The Toyota Tapestry Program – This program donated $550,000 in grant money to 82 science teachers in 2007. One of the gifted winners was Angie Meadows, a kindergarten teacher in Wilmington, Del. Thanks to her “Green Eggs and Sand” program, Meadows’ students have been learning about local ecosystems and horseshoe crabs, an endangered species that has lived in the Delaware Bay for the past 300 million years.

“That means they predate dinosaurs, something the kids find fascinating!” says Meadows. The kindergartners have made several trips to the Bay, bringing back eggs that they will return to the water at the end of the year. “I love it that we come back from our trips all sandy and gritty and with big smiles on our faces!” Meadows says.

Science Education Fellowships – Elementary school teachers in Houston are getting a taste of what it’s like to be a scientist. The Baylor College of Medicine’s SELF (Science Education Leadership Fellows) program pairs teachers with Baylor postdoctoral researchers and graduate students to form science education improvement teams.

In June 2007, the Howard Hughes Medical Institute (HHMI), based in Chevy Chase, Md., announced a $22.5 million initiative to enhance science education from pre-K to 12th grade. Help yourSELF is just one of their projects. “Teachers learn laboratory methods through hands-on experience and conduct a three-week summer research project,” says Debra Felix, senior program officer for HHMI. “Scientists have opportunities to work directly with students, observing and teaching in classrooms.”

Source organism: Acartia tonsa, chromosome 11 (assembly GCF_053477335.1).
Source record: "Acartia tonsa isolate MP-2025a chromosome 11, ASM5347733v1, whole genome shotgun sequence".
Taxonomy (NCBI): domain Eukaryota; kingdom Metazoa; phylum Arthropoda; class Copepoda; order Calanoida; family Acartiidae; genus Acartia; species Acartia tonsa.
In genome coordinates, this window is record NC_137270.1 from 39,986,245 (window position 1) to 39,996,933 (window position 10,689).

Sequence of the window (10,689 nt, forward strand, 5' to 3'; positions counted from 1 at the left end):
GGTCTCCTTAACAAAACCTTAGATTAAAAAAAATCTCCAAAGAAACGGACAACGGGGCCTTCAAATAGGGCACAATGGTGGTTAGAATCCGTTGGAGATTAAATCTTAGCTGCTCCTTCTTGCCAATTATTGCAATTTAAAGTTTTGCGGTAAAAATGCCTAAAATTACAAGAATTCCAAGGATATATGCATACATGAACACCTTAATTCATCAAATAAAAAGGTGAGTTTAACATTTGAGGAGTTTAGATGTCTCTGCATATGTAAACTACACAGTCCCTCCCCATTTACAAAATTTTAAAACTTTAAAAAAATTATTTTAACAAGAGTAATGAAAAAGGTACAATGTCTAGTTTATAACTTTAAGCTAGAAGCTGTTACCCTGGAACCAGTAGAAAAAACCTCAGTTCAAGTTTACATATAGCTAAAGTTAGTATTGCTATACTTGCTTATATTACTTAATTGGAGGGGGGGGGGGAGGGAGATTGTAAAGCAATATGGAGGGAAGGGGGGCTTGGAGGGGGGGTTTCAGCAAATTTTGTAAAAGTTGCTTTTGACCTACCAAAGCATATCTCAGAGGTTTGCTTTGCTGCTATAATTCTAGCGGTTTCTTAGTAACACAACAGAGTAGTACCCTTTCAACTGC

Project Lead the Way – Now offered in more than 1,300 schools in 45 states and the District of Columbia, this cutting-edge program uses a hands-on approach to excite the full-range of students in middle school.

“A skilled teacher equipped with cheap, hands-on tools like LEGOs, ping-pong balls and hair-dryer-powered hot-air balloons can work magic in inspiring future scientists,” explains Anne Spence, assistant professor of mechanical engineering and director of Project Lead the Way at the University of Maryland.


• – The Web site of the Exploratorium science museum in San Francisco provides a wealth of online activities and online exhibits related to

science. If you can’t get there in person, the Web site is an excellent alternative.

• New York Hall of – The Web site for this wonderful museumallows you to investigate current exhibits online.

Science – Provides a full listing of science

camps and after-school activities nationwide for children in grades 1-6.

The Zula – The Web site for this animated TV series on science and astronomy offers plenty of activities for parents and kids to have fun learning science together. It’s geared toward kids ages 4 to 8.

The Crisis in Science Education is a 4-part feature:

Confronting the Crisis

What Happened to Science Class?

What’s Being Done About the Crisis in Science Education
What You Can Do about the Crisis in Science Education: Three Steps to Science Learning


Judy Molland is a teacher, freelance writer and author, who frequently writes on education issues for Dominion Parenting Media and